UPDATE: Britain’s Parliament strongly rejects Prime Minister’s BREXIT deal in major blow to EU divorce plan. Parliament Parliament to Vote between No-deal BREXIT and Delaying Departure from EU Thursday.
UK PM Theresa May worked to win last-minute changes from the European Union to her BREXIT deal Monday, a day before a Key vote in Britain’s Parliament that could derail the country’s withdrawal from the EU.
Mrs. May flew to Strasbourg, France, for talks with European Commission President Jean-Claude Juncker, seeking a way to get reluctant British legislators to back a deal that they resoundingly rejected in January.
The House of Commons is due to hold a 2nd vote on the plan Tuesday, but there are few signs either British lawmakers or EU leaders are prepared to make big shifts to push off another defeat.
The EU is unwilling to reopen an agreement it spent a 1.5 yrs negotiating, while British legislators remain split over whether to leave the single currency bloc and, if so, on what terms.
Britain is due to pull out of the EU on 29 March, but the government has not been able to win parliamentary approval for its agreement with the EU on withdrawal terms and future relations.
The impasse has raised fears of a chaotic “no-deal” BREXIT that could mean major disruption for businesses and people in Britain and the 27 remaining EU countries.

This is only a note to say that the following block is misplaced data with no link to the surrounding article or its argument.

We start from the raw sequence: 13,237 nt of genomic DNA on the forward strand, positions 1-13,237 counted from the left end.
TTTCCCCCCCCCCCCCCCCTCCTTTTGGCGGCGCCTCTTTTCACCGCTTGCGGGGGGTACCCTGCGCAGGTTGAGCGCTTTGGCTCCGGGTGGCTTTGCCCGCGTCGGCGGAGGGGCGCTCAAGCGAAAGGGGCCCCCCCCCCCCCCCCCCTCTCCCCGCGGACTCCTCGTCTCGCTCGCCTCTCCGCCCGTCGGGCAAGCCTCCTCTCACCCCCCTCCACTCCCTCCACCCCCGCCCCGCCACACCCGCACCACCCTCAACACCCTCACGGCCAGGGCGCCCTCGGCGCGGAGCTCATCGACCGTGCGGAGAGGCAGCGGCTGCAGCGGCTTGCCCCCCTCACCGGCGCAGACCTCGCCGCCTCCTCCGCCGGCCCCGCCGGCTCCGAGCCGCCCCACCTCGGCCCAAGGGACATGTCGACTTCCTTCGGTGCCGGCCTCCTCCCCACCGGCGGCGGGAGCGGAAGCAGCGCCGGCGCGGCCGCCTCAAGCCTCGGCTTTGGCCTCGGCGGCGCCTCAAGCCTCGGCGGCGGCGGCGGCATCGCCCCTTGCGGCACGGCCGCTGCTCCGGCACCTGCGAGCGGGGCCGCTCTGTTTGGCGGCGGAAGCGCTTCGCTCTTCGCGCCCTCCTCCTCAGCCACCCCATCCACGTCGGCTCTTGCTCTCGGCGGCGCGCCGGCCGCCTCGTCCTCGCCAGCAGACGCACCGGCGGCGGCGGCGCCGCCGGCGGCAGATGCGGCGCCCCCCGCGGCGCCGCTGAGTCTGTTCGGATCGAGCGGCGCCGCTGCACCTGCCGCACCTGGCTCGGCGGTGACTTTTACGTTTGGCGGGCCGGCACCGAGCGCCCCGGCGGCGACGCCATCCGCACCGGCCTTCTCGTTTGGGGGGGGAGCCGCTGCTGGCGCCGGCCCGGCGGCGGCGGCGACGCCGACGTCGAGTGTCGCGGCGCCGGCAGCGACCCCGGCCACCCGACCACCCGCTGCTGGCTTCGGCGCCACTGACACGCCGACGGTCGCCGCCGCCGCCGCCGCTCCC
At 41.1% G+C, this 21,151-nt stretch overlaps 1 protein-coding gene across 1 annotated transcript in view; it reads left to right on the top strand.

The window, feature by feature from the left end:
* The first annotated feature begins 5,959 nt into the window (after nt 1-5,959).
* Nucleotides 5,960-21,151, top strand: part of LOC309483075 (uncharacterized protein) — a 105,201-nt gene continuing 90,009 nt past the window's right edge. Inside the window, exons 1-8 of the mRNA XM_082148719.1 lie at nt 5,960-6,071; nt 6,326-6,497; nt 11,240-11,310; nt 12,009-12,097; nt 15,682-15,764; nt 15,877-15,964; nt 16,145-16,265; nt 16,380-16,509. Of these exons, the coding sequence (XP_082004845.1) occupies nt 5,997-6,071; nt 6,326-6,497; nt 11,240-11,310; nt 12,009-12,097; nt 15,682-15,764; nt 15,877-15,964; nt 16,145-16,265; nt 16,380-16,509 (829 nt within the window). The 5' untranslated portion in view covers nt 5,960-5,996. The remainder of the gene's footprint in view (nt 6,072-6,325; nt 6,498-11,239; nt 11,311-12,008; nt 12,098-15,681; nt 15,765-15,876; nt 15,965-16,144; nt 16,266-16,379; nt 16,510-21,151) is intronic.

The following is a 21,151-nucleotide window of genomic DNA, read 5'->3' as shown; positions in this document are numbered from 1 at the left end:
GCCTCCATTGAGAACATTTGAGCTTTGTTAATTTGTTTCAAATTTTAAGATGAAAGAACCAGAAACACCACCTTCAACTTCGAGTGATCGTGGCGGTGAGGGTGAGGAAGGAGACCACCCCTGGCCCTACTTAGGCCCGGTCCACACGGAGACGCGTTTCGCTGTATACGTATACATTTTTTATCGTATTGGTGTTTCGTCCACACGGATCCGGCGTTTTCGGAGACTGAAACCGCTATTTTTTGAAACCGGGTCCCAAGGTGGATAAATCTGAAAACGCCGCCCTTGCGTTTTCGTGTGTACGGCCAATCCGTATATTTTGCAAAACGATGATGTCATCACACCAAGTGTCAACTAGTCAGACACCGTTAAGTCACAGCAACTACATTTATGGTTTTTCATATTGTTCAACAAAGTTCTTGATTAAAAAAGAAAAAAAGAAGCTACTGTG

The EU is frustrated at what it sees as the inability of Britain’s weak and divided government to lay out a clear vision for BREXIT. It is irritated, too, that Britain is seeking changes to an agreement that Mrs. May herself helped negotiate.
European Commission spokesman Margaritis Schinas said that the EU is “open and willing” to hold talks but that Britain needs to present new proposals for the bloc to consider.
“It is now for the House of Commons to take an important set of decisions this week,” Ms. Schinas said.
British lawmakers’ concerns about the divorce deal center on a provision designed to keep an open border between Britain’s Northern Ireland and EU member Ireland.
The mechanism, known as the backstop, is a safeguard that would keep the UK in a customs union with the EU until a permanent new trading relationship is in place.
Brexit-supporting lawmakers in Britain fear the backstop could be used to bind the country to EU regulations indefinitely.
Ms. May wants to revise the deal to reassure opponents that the backstop would be only temporary.
The EU is unwilling to reopen the 585-page BREXIT agreement, though it has offered what it says are legally binding promises that the backstop will not be permanent.
If Parliament throws out Mrs. May’s deal again Tuesday, lawmakers will vote over the following 2 days on whether to leave the EU without an agreement or to ask the EU to delay BREXIT beyond the scheduled 29 March departure date.
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